Gamification / Motivation

Seems we have picked up A LOT of new readers recently, which is probably testament to the overall increase of awareness and interest in Gamification in the market. We owe regular readers an apology, due to the success of our consultancy businesses the website has been sadly neglected over the past couple of months – for this we are sorry!

There will be new material posted soon as well as an announcement on the future direction of Gametuned, in the meantime for our new readers enjoy a classic from our archive…

The following post was originally published on this website on May 20th 2011.

Within a previous post on this website “Is Sales Force Gamification Possible?” I quoted Daniel Pink, author of Drive, The Surprising Truth About What Motivates Us. For that post I asked Daniel about his thoughts on gamification to which he replied

“Gamification could go either way — towards 2.0 if the rewards are the point of the exercise, towards 3.0 if the rewards are a form of feedback, information, and a way to make progress and achieve flow.”

As a major advocate of gamification and a fan of Daniel’s work I have been pondering this challenge and have attempted to lay my thoughts out in this follow-up post.

For those who are not familiar with Daniel Pink’s work the 3.0 referred to above is the system he describes as Motivation 3.0 which basically states that if people have autonomy, gain mastery and have purpose then they become fully engaged and motivated within their environments. In relation to gamification if there is no purpose to a campaign or system then really, don’t bother trying to gamify it. So this post is really about autonomy and mastery.

The science of Behavioral Economics suggests that people are not homo economicus, rational deciders who make decisions based purely on evaluation and rational decision making. There are many studies that support this field, one of the most interesting was studying the work habits of New York City taxi drivers. The study observed that taxi drivers pay a fixed fee to rent their cabs for 12 hour shifts and then keep all their revenues, and they decide how much of the 12 hours they work each day. A purely rational, economic person would work longer hours on good days (such as rainy days or when a big convention was in town) and then work shorter hours on bad days thus maximising revenue and minimising unproductive time. However the study found that the vast majority of cabbies do exactly the opposite, they fix a daily earnings target and keep working until they hit their target, thereby working less ‘productive’ hours on good days and more ‘unproductive’ hours on bad days.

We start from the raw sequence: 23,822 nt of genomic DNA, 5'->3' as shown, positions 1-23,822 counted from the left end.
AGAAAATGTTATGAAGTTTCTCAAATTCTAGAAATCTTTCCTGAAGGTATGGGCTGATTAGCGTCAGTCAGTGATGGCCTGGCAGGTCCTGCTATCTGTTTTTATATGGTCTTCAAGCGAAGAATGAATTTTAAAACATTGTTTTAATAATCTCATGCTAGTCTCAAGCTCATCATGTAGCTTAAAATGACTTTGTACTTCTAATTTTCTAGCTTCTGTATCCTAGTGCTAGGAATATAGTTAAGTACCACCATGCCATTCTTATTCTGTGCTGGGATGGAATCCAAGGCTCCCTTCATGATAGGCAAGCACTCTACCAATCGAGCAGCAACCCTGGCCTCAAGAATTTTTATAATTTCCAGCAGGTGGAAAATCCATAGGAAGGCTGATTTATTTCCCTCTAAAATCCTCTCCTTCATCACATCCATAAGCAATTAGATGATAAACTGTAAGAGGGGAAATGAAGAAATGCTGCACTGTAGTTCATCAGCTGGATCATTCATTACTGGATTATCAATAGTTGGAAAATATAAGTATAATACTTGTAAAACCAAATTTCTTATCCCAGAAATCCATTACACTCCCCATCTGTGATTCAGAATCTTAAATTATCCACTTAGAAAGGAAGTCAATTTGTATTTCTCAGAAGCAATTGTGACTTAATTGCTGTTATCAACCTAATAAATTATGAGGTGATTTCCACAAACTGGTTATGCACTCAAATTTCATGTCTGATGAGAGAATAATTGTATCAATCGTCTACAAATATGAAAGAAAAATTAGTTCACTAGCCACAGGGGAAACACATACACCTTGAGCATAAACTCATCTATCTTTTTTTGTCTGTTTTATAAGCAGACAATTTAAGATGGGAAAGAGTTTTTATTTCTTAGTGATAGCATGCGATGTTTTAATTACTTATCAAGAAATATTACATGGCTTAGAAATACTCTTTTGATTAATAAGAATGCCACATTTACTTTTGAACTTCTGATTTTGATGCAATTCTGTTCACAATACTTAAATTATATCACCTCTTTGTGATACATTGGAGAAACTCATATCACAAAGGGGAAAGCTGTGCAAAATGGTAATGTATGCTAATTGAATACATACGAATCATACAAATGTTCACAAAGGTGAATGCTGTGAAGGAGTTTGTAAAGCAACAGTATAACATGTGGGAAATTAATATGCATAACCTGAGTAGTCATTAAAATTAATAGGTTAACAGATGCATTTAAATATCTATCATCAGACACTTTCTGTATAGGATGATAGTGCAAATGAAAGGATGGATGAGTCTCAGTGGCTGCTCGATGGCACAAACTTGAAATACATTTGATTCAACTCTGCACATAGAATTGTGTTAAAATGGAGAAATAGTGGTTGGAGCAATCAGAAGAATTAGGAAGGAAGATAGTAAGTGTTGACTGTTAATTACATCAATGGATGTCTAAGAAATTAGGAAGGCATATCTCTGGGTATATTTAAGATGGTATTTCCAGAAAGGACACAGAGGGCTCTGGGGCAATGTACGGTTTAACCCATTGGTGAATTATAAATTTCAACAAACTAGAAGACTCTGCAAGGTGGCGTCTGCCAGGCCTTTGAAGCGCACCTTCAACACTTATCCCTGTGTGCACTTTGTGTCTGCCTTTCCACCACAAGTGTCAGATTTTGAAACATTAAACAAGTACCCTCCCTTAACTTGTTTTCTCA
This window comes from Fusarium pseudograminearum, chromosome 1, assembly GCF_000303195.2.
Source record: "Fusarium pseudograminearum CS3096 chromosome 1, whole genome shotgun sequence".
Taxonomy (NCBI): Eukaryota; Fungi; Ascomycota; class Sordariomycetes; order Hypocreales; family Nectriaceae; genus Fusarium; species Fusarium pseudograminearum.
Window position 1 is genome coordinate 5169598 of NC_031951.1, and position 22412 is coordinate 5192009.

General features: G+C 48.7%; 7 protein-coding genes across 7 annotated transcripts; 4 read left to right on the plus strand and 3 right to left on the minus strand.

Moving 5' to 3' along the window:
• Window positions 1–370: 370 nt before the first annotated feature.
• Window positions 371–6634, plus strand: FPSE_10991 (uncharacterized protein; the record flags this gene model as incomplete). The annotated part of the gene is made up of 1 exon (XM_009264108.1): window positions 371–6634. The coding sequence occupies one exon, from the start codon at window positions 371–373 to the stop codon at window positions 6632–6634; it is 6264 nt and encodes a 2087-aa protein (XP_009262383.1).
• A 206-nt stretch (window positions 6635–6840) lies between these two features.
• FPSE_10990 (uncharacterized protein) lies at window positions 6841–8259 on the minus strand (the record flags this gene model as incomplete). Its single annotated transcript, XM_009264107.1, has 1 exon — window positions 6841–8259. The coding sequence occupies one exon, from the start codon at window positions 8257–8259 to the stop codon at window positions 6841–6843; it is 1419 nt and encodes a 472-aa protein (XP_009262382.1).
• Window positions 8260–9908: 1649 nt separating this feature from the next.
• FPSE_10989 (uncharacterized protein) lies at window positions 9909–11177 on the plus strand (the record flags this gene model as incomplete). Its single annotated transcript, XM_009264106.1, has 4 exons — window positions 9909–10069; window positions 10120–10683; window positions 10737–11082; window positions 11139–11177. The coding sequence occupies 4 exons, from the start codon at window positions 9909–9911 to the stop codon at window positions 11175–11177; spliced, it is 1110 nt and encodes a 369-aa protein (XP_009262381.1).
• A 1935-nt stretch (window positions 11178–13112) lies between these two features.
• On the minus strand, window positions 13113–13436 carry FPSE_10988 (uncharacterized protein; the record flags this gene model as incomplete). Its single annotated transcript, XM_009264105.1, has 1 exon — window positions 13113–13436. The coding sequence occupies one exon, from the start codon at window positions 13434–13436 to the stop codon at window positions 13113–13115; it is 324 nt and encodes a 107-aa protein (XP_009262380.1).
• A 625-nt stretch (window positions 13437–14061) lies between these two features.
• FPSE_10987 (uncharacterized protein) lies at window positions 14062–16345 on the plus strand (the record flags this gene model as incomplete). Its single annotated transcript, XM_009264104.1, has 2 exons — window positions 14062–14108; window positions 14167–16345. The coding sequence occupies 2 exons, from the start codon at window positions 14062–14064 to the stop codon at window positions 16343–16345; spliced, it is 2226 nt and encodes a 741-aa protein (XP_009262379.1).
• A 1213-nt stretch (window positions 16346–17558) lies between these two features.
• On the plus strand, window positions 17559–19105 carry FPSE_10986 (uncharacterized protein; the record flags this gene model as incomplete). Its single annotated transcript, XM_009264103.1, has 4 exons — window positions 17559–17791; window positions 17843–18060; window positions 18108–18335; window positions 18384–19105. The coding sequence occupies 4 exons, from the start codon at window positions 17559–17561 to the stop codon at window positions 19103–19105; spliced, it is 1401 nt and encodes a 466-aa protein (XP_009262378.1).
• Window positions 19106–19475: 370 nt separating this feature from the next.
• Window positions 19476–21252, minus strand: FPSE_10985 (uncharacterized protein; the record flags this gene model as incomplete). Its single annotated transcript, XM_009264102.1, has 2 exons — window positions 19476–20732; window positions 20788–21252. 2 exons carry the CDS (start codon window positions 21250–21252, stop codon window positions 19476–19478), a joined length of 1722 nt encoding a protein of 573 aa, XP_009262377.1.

Another commonly used example is The Ultimatum Game which is a simple game used in economic experiments. In this game two players are offered an amount of money, they have to decide how to split it between them. If I was playing the game with you and the amount we were being given was $100, if I offered to split it 50:50, $50 each you would most likely say yes. However if I offered you only $5 and kept $95 for myself would you accept?
The majority of people say no. Clearly this is not a rational economic decision, rationally it is in ones’ interest to accept any offer made. By saying yes you get some money, saying no just because “it is not fair” gets you no money and is therefore not economically rational.

Behavioral Economists show us that we are not rational deciders, in fact they suggest that we make predictably irrational decisions. Behavioral economics is therefore the study of how to predict our irrationality. Experts in the field say we often make economically poor decisions due to the influence of a whole range of cognitive biases. These biases include theories such as loss aversion, hyperbolic discounting (the principle that the further away in time an outcome is the more we discount it’s value) and the bandwagon effect. Understanding these biases means that through the application of gamification mechanics we can “nudge” people towards making better decisions.

The danger is that these “nudges” are usually applied through the use of extrinsic rewards. A common theme of gamification detractors is that, by applying extrinsic rewards to everything – points, badges, achievements etc we risk devaluing intrinsically rewarding tasks and having effects contrary to desired outcomes. This kind of carrot/stick approach (or Motivation 2.0 thinking in Daniel Pink’s terms) when applied to creative and intrinsically rewarding tasks is not effective as it reduces one’s sense of autonomy and therefore it’s poor application is hugely de-motivational.

In order to understand when and how to use extrinsic rewards, or in other words where gamification best fits, it is worth gaining an understanding of the brain’s intrinsic reward mechanisms.

Neurologists tell us that our brains are hard-wired to reward us for making successful predictions, choices or behavioral responses through the Dopamine Reward system. After making what we perceive to be a correct prediction, choice or action our brains release dopamine, a neurotransmitter that  helps control the brain’s reward and pleasure centers. Games designers use this powerful pleasure response to get us engaged with their products.